North Korea makes new threats against South as Clinton arrives for crisis talks

By Hyung-jin Kim, AP
Wednesday, May 26, 2010

NKorea threatens to ban border traffic

SEOUL, South Korea — North Korea threatened Wednesday to block all cross-border traffic and blow up any South Korean loudspeakers blasting propaganda northward after a six-year hiatus, as tensions soared over the sinking of a South Korean warship.

The dramatic deterioration in relations came as U.S. Secretary of State Hillary Rodham Clinton arrived Wednesday in Seoul for talks on how to deal with North Korea. The North also declared it will cut all ties with Seoul after it blamed the North for the March 26 sinking that killed 46 South Korean sailors.

A team of international investigators concluded last week that a torpedo from a North Korean submarine tore apart the Cheonan warship off the west coast on March 26, killing 46 South Korean sailors.

South Korea began taking punitive steps Tuesday against North Korea — ranging from slashing trade, resuming propaganda warfare and barring the North’s cargo ships. Those were seen as among the strongest it could implement short of military action.

The U.S. has said evidence of the North’s culpability is overwhelming and has backed the South’s measures, but key North Korea ally China has said it is still weighing evidence about the incident and has done little but urge calm on all sides.

The North, which flatly denies its role in the sinking, has warned that retaliatory measures would lead to war. On Tuesday, Pyongyang announced it was cutting relations with South Korea, would expel all South Korean government officials from a joint factory park at the North Korean border city of Kaesong and start “all-out counterattacks” against the South’s psychological warfare operations.

On Wednesday, the North’s military issued a statement warning it would “totally ban” the passage of South Korean personnel and vehicles to an inter-Korean zone in the western coastal area, apparently referring to Kaesong, if South Korea does not stop its psychological warfare.

The statement said it would shoot at and “blow up” any loudspeakers South Korea installs at the border. Seoul dismantled such devices six years ago amid warming ties, but said Tuesday it had resumed radio broadcasts into the North and that it would reinstall loudspeakers at the border within weeks.

“The South Korean puppet warlike forces would be well advised to act with discretion, bearing deep in mind that such measures of the Korean People’s Army will not end in an empty talk,” said the statement, carried by the official Korean Central News Agency.

Despite the rhetoric, North Korea still allowed South Koreans workers to cross the border to enter the Kaesong complex Wednesday, according to Seoul’s Unification Ministry.

The North’s statement Tuesday did not refer to about 800 South Korean company managers and workers at Kaesong. Seoul also excluded Kaesong — the last remaining major joint reconciliation project that provides badly needed hard currency for Kim Jong Il’s regime — from its retaliatory measures.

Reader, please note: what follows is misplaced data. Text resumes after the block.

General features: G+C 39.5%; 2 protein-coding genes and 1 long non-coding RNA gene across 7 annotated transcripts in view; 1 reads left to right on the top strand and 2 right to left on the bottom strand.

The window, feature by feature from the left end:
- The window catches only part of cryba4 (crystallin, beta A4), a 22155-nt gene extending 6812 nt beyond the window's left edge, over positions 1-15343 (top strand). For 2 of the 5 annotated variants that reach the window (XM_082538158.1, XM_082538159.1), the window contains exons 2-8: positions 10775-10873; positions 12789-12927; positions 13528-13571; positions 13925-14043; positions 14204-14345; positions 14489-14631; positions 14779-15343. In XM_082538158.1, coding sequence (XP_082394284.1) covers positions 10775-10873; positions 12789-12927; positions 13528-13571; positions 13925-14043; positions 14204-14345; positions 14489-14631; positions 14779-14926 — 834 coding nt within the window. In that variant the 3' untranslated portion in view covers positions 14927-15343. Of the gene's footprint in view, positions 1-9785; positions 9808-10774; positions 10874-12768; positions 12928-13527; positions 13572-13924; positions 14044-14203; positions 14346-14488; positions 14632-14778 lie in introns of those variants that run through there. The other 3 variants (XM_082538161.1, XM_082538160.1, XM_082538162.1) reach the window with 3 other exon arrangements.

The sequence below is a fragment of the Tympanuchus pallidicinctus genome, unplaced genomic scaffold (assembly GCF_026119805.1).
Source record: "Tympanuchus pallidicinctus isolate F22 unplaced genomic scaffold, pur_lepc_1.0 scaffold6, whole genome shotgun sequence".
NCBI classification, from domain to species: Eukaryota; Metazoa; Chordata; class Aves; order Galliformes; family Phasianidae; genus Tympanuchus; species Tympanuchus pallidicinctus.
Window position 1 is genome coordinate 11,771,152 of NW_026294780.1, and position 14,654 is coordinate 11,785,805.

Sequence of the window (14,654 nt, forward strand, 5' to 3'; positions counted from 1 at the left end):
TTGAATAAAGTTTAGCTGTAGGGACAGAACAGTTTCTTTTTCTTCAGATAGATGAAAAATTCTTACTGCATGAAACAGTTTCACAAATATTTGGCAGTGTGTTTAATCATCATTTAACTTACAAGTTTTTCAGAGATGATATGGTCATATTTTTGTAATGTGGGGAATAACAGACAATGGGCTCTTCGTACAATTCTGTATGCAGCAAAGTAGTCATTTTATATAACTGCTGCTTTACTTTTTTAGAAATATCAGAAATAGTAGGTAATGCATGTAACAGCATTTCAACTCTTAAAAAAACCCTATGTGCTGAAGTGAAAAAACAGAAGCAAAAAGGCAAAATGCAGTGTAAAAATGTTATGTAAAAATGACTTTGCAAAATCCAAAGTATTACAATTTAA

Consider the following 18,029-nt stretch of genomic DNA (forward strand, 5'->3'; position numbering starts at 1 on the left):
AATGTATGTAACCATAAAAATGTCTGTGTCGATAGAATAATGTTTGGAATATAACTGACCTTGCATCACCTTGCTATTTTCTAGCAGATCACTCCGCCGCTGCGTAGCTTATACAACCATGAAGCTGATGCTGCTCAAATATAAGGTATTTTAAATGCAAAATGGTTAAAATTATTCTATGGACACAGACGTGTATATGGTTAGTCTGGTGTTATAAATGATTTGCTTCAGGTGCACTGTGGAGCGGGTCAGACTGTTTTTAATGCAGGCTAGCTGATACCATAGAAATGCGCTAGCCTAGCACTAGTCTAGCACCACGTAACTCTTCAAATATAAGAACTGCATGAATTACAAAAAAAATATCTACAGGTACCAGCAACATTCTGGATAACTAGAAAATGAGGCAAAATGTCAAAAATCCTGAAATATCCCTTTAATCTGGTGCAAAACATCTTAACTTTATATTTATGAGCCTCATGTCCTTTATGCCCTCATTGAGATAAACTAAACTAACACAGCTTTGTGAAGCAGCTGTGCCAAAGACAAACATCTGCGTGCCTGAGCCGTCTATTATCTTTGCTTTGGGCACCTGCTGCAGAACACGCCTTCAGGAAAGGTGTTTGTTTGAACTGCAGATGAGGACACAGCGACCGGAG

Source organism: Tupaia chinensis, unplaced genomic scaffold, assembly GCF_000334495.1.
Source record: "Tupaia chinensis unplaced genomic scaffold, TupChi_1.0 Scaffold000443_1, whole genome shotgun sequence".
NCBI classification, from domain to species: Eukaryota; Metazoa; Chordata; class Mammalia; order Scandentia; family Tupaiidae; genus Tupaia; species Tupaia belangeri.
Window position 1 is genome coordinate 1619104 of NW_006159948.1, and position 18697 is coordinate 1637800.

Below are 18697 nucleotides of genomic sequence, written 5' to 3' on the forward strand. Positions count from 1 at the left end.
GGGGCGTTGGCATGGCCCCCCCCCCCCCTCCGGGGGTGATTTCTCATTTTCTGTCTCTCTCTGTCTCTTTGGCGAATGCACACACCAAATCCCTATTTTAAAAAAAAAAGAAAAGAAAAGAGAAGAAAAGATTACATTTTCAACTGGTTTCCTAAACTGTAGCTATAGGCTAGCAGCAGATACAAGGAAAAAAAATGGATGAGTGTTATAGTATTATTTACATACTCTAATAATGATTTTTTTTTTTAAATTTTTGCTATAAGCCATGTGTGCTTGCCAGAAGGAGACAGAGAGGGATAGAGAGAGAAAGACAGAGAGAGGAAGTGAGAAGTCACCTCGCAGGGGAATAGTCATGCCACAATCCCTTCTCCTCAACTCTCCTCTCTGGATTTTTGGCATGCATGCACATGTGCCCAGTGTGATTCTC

South Korea accused North Korea of taking “menacing” measures and will “deal with these North Korean threats unwaveringly and sternly,” Unification Ministry spokesman Chun Hae-sung said Wednesday.

South Korea’s military said Wednesday there were no signs of unusual activity by North Korean troops.

Four North Korean submarines, however, have disappeared from South Korean radar since they left their eastern coastal base late last week, the mass-circulation Chosun Ilbo newspaper reported, citing an unidentified Seoul official.

The paper said South Korea’s military was trying to track down the location of the submarines, but the Joint Chiefs of Staff said it could not confirm the report.

A Seoul-based monitoring agency reported Tuesday that North Korean leader Kim Jong Il ordered the country’s 1.2 million-member military to get ready for combat. South Korean officials could not immediately confirm the report. North Korea often issues fiery rhetoric and regularly vows to wage war against South Korea and the United States.

South Korea wants to bring North Korea before the U.N. Security Council over the sinking, and has U.S. support.

Clinton arrived in Seoul after wrapping up two days of intense strategic and economic talks with China, which responded coolly to U.S. appeals that it support international action against North Korea over the warship sinking. She met South Korea’s foreign minister and planned to meet President Lee Myung-bak.

The North and South have technically remained at war since the 1950-53 Korean War ended with an armistice rather than a peace treaty.

The U.S. and South Korea are planning two major military exercises off the Korean peninsula in a display of force intended to deter future aggression by North Korea, the White House said. The U.S. has 28,500 troops in South Korea.

Relations are at their lowest point since a decade ago, when South Korea began reaching out to the North with unconditional aid as part of reconciliation efforts. Lee has taken a harder line since taking office in 2008, and the South has suspended aid.

Associated Press writers Sangwon Yoon and Matthew Lee in Seoul, Edith M. Lederer at the United Nations, and Robert Burns in Washington contributed to this report.

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